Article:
Updated May 28, 2020
What is the most important thing for Idahoans to do at this time?
- Be aware of the rapidly changing nature of the pandemic and do your part to stay current on the latest recommendations from public health officials. Frequently check this website as well as the websites for the local public health districts for the latest Idaho-specific information and follow the recommendations of local officials to the best of your ability.
- Help stop the spread of germs by wearing face coverings in public places, washing your hands frequently, avoiding touching your face when out in public, trying to keep a distance of at least 6 feet from people who appear to have respiratory illness, covering your cough or sneeze if you are sick, and staying home when you are sick.
- Be aware that there are other, common human coronaviruses that cause respiratory disease. These are not the same virus that causes COVID-19.
- Follow public health travel recommendations to avoid unnecessary risk; these are available on the CDC’s Coronavirus Disease 2019 (COVID-19) Travel page.
- If you or someone you know may have been exposed to the novel coronavirus that causes COVID-19, call your medical provider to determine next steps.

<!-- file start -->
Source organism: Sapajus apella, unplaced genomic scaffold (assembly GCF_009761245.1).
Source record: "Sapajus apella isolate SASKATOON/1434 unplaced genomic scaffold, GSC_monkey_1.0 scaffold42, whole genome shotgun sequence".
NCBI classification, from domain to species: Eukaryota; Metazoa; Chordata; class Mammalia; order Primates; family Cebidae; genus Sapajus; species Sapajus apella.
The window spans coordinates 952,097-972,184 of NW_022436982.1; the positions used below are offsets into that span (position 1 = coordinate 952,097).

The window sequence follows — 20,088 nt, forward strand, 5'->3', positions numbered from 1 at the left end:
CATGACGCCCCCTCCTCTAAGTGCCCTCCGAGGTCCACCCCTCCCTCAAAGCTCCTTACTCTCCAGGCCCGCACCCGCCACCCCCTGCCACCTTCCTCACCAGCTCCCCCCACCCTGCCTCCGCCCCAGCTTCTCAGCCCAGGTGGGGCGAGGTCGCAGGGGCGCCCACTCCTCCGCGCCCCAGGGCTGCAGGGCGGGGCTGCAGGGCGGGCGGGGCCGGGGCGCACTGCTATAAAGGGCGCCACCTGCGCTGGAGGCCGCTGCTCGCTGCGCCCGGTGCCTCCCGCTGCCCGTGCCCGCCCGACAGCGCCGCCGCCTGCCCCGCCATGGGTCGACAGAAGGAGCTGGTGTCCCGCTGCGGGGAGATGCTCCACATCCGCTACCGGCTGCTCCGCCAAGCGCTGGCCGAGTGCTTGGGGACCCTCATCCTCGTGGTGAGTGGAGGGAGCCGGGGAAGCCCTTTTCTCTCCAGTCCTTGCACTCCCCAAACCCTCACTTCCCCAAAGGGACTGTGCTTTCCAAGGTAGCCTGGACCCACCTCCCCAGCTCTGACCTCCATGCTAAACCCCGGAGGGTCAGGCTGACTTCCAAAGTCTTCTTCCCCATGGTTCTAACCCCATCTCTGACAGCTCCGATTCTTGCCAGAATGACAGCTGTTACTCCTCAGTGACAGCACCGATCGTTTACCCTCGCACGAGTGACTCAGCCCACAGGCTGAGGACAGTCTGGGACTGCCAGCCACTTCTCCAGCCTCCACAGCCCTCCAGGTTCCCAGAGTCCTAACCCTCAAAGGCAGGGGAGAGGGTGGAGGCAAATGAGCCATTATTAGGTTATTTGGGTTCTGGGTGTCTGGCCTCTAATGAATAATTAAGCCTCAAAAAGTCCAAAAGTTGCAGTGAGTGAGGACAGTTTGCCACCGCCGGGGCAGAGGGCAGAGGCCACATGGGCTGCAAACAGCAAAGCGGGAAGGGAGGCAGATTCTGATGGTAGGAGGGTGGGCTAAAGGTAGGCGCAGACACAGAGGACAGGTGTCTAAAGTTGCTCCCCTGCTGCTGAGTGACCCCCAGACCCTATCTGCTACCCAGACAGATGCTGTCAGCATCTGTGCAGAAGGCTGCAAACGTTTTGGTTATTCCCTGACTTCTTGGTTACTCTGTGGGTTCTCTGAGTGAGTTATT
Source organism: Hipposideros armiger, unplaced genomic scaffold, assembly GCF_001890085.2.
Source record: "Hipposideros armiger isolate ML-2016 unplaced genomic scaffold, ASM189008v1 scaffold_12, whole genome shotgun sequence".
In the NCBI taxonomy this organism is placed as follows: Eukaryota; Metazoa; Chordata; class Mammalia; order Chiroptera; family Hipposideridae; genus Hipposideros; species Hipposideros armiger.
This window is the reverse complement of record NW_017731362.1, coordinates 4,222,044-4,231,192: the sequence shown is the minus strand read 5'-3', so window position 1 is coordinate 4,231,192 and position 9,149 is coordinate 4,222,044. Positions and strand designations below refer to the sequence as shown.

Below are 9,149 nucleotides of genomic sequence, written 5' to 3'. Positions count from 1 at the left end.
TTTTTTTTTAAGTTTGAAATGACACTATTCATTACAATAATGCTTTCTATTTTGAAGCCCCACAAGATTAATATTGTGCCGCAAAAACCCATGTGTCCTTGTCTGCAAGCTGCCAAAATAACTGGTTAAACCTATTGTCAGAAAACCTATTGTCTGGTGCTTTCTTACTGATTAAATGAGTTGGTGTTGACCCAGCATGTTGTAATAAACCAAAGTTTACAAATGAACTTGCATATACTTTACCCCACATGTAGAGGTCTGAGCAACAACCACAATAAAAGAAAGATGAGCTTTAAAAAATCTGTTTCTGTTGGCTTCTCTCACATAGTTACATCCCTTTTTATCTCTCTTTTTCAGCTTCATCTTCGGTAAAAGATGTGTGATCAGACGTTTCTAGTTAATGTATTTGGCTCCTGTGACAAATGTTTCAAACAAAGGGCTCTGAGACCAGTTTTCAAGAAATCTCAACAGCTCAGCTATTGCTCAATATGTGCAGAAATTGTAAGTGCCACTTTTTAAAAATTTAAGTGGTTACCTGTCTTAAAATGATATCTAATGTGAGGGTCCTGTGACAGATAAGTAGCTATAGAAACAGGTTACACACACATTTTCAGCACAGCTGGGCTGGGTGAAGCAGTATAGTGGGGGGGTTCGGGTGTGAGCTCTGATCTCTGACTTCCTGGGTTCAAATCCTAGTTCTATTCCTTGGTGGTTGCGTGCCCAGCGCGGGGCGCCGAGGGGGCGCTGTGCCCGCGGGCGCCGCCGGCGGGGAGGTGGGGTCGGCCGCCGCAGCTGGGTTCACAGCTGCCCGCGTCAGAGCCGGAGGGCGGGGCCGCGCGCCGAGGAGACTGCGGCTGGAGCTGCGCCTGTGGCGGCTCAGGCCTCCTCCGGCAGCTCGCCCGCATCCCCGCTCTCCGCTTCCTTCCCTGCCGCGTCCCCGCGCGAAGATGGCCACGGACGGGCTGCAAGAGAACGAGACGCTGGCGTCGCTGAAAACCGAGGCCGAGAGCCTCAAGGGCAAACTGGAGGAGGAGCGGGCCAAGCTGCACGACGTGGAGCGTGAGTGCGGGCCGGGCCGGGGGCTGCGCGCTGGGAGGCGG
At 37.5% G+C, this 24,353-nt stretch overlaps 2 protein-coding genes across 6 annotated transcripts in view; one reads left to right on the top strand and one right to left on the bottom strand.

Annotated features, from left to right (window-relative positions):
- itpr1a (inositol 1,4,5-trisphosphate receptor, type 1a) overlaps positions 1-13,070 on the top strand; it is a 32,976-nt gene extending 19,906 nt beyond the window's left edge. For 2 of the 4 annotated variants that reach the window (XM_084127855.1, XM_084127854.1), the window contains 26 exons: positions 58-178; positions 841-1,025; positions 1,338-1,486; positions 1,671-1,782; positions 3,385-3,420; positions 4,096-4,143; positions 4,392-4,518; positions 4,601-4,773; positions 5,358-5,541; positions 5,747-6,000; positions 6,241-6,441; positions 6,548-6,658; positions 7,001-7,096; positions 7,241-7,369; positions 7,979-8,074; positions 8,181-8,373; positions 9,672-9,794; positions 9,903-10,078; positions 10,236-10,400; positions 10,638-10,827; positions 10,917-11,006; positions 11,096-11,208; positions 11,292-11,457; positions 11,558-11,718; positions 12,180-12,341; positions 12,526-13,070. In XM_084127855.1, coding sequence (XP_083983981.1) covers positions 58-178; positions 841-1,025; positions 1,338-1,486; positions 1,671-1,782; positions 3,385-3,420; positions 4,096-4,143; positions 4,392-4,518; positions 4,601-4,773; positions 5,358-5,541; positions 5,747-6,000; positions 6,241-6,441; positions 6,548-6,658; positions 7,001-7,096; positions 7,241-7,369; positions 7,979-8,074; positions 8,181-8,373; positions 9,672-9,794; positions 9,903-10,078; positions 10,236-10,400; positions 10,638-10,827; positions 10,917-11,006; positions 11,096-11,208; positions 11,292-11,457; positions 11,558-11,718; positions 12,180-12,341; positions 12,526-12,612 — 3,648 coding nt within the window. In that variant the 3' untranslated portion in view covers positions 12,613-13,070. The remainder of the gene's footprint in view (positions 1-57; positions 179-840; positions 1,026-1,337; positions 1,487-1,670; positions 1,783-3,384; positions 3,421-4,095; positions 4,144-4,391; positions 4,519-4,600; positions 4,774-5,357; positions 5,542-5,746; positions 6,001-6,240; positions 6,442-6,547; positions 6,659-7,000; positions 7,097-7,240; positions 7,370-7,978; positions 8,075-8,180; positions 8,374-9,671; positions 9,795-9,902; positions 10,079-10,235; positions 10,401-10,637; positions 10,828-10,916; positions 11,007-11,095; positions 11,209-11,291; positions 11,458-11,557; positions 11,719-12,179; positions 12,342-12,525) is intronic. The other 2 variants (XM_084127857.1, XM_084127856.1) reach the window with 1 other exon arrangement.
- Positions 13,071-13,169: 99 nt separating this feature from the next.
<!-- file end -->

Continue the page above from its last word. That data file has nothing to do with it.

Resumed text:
Should I get tested for the novel coronavirus (COVID-19)?
You do not need to seek medical attention for a mild respiratory illness such as a cold. However, if you have had close contact with a person with known novel coronavirus or have recently traveled to an area with ongoing spread and you develop fever, cough, or difficulty breathing, call your healthcare provider and ask for instructions about how to seek care.
At this time, the CDC doesn’t recommend testing of people who do not have symptoms. Because of the limited number of tests, there is a need to preserve them for the sickest and those with the highest risk of infection.
What is the process for testing novel coronavirus (COVID-19)?